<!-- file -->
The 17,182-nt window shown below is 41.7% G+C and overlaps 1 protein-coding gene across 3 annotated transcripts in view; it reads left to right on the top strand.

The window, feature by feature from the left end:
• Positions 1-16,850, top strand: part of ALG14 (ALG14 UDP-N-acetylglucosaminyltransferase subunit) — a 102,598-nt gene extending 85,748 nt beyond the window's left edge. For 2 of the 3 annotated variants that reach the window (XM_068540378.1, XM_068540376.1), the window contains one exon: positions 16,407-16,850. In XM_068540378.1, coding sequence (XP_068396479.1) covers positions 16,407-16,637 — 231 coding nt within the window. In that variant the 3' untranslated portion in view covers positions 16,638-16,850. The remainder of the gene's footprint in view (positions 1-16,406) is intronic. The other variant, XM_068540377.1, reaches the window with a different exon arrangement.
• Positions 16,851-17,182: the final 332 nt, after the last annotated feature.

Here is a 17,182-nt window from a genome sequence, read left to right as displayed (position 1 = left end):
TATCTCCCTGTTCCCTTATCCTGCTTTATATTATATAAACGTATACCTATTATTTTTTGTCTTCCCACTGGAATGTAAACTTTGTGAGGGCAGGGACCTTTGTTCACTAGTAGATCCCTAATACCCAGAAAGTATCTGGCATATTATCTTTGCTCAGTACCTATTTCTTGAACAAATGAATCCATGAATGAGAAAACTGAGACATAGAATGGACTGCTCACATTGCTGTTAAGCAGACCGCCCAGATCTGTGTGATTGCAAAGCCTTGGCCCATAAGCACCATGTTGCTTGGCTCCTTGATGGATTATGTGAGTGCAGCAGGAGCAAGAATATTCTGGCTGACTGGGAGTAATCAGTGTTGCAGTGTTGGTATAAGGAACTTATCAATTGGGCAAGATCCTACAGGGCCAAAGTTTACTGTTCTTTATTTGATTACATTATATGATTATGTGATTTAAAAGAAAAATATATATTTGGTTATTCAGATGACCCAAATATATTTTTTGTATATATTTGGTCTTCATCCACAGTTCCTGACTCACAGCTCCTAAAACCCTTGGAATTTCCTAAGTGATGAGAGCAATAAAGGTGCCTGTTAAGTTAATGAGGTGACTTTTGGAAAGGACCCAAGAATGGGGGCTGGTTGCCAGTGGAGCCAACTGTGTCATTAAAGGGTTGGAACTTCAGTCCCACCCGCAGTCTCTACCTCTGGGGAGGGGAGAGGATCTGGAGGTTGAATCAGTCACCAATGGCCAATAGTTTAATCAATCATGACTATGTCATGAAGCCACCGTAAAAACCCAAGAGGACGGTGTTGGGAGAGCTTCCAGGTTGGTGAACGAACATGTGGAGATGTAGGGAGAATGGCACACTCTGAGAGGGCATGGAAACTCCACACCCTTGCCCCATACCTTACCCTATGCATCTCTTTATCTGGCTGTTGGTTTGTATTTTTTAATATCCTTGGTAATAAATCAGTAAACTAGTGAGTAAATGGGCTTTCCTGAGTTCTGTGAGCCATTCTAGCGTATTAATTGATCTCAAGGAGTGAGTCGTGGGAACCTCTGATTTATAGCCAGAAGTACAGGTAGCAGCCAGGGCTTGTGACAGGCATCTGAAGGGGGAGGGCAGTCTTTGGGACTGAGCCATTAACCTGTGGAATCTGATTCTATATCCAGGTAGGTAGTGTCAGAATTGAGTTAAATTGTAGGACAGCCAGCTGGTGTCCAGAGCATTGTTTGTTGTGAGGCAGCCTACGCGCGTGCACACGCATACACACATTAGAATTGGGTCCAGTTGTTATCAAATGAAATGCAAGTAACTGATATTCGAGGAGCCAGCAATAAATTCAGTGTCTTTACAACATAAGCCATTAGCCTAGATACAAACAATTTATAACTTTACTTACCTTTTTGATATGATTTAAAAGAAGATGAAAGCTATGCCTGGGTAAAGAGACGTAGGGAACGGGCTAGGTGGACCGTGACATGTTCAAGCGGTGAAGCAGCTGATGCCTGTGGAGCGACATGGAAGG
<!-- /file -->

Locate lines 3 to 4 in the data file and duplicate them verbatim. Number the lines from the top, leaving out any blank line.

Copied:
• Positions 1-16,850, top strand: part of ALG14 (ALG14 UDP-N-acetylglucosaminyltransferase subunit) — a 102,598-nt gene extending 85,748 nt beyond the window's left edge. For 2 of the 3 annotated variants that reach the window (XM_068540378.1, XM_068540376.1), the window contains one exon: positions 16,407-16,850. In XM_068540378.1, coding sequence (XP_068396479.1) covers positions 16,407-16,637 — 231 coding nt within the window. In that variant the 3' untranslated portion in view covers positions 16,638-16,850. The remainder of the gene's footprint in view (positions 1-16,406) is intronic. The other variant, XM_068540377.1, reaches the window with a different exon arrangement.
• Positions 16,851-17,182: the final 332 nt, after the last annotated feature.